Santiago de Chile is a big city, several times larger than Chile’s next largest and thus dominates the country’s discourse. Although not a must-see tourist attraction in its own right, the city has enough culture and sites to entertain one for many days. In April Santiago hosted me for two weeks, with a trip to Valparaiso in the middle.
With a semi-arid climate, Santiago usually receives little to no April rainfall. 2016 was different. Substantial precipitation fell during my first days in the city causing significant consequences. Businesses and homes flooded and most of the city lost their water supply after it was contaminated by catchment area landslides.
The fast-flowing Mapocho River in front of a mural depicting people attempting to cross a water course
The rain and flooding made finding an open restaurant doubly difficult. Flooded streets required kind lifts from motorists to cross and almost all restaurants stayed closed due to a lack of water.
An armoured vehicle speeding through a flooded Santiago street intersection
The late afternoon Mapocho River with the moon in the distance between a lamppost and a skyscraper
After days of rain, the sun finally came out on the the 19th of April. Rain may have caused chaos in the city but it also cleared the city’s persistent smog, allowing for rare, clear views of the surrounding Andes Mountains. To take advantage of this I caught the funicular up San Cristobal Hill.
The funicular travelling from Barrio Bellavista past the National Zoo up San Cristobal Hill
Later on the 19th I took a bus to Valparaiso, returning to Santiago four days later.
Chile has a very efficient postal service. Sending a postcard from Chile to Australia was more than four times cheaper than from neighbouring Bolivia. This surprised me greatly as almost everything else in Chile is more expensive.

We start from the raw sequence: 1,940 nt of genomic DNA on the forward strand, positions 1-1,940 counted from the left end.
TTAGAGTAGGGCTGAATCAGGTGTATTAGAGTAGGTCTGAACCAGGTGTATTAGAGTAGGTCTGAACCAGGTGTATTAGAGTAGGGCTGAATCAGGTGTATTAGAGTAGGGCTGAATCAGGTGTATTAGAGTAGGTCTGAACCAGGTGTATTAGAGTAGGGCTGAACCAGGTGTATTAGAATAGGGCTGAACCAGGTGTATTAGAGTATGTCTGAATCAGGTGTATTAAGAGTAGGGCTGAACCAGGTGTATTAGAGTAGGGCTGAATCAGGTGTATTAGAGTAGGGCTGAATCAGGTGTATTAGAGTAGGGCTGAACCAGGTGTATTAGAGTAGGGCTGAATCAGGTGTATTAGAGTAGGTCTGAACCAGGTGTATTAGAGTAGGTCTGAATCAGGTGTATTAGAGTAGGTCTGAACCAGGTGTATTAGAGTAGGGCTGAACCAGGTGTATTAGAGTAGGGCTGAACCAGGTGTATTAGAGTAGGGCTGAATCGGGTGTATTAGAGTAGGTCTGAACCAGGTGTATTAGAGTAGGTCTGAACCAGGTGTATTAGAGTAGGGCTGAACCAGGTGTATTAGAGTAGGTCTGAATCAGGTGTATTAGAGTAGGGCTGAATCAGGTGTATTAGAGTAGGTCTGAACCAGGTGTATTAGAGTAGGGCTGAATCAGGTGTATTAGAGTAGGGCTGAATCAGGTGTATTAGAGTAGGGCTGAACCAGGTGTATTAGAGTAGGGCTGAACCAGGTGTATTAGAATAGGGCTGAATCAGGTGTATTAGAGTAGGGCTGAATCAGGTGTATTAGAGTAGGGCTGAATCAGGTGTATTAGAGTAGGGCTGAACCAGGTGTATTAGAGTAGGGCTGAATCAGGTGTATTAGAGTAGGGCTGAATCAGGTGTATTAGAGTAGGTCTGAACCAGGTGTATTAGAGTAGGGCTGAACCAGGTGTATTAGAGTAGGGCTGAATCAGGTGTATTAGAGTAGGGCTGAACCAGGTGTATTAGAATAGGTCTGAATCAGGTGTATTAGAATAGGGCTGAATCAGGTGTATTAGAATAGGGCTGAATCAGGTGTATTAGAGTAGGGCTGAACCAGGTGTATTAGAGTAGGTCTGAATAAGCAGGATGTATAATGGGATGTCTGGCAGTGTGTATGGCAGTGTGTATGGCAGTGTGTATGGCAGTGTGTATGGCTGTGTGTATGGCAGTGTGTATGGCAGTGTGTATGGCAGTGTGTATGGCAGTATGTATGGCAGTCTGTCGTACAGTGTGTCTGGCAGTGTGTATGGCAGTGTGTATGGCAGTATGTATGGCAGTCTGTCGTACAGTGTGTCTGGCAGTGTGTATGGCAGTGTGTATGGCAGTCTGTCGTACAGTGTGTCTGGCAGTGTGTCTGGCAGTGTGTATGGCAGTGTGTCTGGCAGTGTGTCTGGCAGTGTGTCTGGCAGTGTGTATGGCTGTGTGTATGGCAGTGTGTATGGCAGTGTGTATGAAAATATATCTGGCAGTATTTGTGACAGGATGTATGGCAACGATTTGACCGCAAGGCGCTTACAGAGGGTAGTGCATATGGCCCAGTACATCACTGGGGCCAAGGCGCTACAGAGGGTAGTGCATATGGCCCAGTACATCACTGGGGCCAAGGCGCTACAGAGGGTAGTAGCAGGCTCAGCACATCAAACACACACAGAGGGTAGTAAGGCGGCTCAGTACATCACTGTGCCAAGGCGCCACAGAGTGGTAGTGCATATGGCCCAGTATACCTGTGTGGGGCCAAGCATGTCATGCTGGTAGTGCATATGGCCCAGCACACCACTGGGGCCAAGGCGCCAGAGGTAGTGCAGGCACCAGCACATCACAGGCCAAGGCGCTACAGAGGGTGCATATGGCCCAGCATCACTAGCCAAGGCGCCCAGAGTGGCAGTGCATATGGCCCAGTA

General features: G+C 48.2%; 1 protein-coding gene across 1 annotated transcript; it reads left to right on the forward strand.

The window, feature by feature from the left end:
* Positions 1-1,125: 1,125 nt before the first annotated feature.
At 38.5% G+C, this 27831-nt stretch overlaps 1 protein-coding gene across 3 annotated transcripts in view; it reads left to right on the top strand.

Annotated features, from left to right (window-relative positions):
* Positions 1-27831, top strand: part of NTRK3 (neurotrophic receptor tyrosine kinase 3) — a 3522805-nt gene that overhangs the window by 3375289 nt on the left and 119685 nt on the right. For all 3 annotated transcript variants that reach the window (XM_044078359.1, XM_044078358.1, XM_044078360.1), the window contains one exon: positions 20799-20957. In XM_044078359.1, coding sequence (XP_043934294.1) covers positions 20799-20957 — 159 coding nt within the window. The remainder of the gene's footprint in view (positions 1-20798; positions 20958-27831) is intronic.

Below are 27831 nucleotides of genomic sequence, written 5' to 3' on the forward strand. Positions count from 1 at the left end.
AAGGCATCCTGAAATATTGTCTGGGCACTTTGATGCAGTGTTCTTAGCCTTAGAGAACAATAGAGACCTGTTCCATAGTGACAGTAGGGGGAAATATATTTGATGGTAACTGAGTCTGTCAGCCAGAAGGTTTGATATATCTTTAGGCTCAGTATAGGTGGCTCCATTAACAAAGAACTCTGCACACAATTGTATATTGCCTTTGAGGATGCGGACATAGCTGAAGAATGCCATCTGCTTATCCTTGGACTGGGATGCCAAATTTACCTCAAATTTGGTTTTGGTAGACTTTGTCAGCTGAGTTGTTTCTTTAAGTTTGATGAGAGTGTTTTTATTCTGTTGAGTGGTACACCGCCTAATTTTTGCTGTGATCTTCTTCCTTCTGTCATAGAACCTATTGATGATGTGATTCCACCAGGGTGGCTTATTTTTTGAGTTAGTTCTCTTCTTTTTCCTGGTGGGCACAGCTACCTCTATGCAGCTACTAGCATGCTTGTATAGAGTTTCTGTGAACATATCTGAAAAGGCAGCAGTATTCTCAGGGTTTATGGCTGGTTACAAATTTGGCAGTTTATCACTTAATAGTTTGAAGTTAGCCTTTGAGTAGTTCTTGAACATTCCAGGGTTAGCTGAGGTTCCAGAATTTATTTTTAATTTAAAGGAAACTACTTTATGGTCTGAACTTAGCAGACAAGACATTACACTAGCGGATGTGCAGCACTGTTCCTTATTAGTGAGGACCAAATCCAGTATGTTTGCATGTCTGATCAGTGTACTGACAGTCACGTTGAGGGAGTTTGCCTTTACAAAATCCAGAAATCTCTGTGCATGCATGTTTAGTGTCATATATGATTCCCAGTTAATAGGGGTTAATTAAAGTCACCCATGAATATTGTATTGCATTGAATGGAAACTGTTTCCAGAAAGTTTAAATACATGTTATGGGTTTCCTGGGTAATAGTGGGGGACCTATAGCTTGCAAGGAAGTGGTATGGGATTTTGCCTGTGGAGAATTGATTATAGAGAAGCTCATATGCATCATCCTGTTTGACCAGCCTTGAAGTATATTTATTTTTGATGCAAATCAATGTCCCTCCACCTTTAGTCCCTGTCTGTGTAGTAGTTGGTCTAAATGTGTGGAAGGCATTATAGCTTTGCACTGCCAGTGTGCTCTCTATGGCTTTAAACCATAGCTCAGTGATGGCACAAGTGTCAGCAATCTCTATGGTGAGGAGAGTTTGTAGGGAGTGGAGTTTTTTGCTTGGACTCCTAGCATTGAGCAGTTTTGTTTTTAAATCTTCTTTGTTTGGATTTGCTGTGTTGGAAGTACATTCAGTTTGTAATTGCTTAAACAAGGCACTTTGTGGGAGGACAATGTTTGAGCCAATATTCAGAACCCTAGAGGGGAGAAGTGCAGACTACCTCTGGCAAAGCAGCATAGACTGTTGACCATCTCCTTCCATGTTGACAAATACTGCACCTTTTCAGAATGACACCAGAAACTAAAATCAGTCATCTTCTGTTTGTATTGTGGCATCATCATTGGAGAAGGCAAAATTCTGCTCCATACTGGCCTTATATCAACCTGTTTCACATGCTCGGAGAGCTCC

On the 25th, another clear, post-rain day, I visited Latin America’s tallest building, the Costanera Center, for the spectacular views from its Sky Costanera observation deck.
The Costanera Center casts a shadow over Santiago with the snow-capped Andes in the background
Standing on the Sky Costanera observation deck
Due to its geography (and pollution output) Santiago is usually surrounded by smog. This spectacular twilight view from Sky Costanera was only available after rain washed the smog away temporarily
Butterflies feasting on geraniums at Santiago’s Santa Lucia Hill
From the foreground to the background: Chile’s flag, an obelisk, a horse and rider monument and the snow-covered Andes Mountains
Santiago’s metro system is critical for mass people movement and the stations feature works of art, brightening up the commute.
To better understand Chile’s recent violent past, one must visit the Museum of Memories and Human Rights, a sober record and place of reflection. The divisions from this time have still not fully healed. I was amazed to find out that Pinochet, dictator from 1973 to 1990, remained army commander-in-chief for eight years post-dictatorship. Chile’s political and economic machinations are complicated.
One area of dispute in current day Chile is the philosophy and cost of education. Most universities in Chile are private with very high tuition fees and I witnessed multiple education-related protests in country.
Chairs piled up against the fence at a Santiago university protest: “They say inclusive and pluralistic but Chile is elitist”
One of Chile’s most famous people is the late poet, diplomat and politician Pablo Neruda. Neruda’s former house in Santiago’s Bellavista district, La Chascona, is now dedicated to him and his former secret lover and third wife, Matilde Urrutia. The audio guided tour gives insight into Neruda and provides another perspective on Chile’s 20th century history.
Hundreds of purple stalactites and stalagmites at the centre of Santiago’s National Museum of Fine Arts
Norton Maza’s El rapto at Santiago’s Museum of Fine Arts
Snow storms at the Andean border crossing into Argentina delayed my Santiago departure for two days. This was a blessing in disguise as it enabled me to enjoy some of the finest tiramisu made by someone other than an Italian nonna. The Original Green Roasters’ manager can take a bow for his culinary masterpiece.